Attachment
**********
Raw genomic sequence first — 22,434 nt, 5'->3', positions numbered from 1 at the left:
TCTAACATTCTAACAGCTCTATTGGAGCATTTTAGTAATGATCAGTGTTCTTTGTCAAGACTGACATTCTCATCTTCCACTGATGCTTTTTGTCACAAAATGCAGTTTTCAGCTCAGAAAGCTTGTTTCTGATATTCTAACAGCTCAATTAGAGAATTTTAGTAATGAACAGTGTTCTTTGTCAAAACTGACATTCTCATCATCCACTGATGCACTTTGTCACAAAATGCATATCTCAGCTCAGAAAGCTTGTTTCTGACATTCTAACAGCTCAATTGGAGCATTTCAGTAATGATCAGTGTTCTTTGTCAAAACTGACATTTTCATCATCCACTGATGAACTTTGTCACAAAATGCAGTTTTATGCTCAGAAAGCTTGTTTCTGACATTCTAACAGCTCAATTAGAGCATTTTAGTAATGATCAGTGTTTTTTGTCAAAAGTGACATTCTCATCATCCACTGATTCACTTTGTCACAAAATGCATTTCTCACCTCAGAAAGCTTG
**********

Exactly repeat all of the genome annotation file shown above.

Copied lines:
Raw genomic sequence first — 22,434 nt, 5'->3', positions numbered from 1 at the left:
TCTAACATTCTAACAGCTCTATTGGAGCATTTTAGTAATGATCAGTGTTCTTTGTCAAGACTGACATTCTCATCTTCCACTGATGCTTTTTGTCACAAAATGCAGTTTTCAGCTCAGAAAGCTTGTTTCTGATATTCTAACAGCTCAATTAGAGAATTTTAGTAATGAACAGTGTTCTTTGTCAAAACTGACATTCTCATCATCCACTGATGCACTTTGTCACAAAATGCATATCTCAGCTCAGAAAGCTTGTTTCTGACATTCTAACAGCTCAATTGGAGCATTTCAGTAATGATCAGTGTTCTTTGTCAAAACTGACATTTTCATCATCCACTGATGAACTTTGTCACAAAATGCAGTTTTATGCTCAGAAAGCTTGTTTCTGACATTCTAACAGCTCAATTAGAGCATTTTAGTAATGATCAGTGTTTTTTGTCAAAAGTGACATTCTCATCATCCACTGATTCACTTTGTCACAAAATGCATTTCTCACCTCAGAAAGCTTG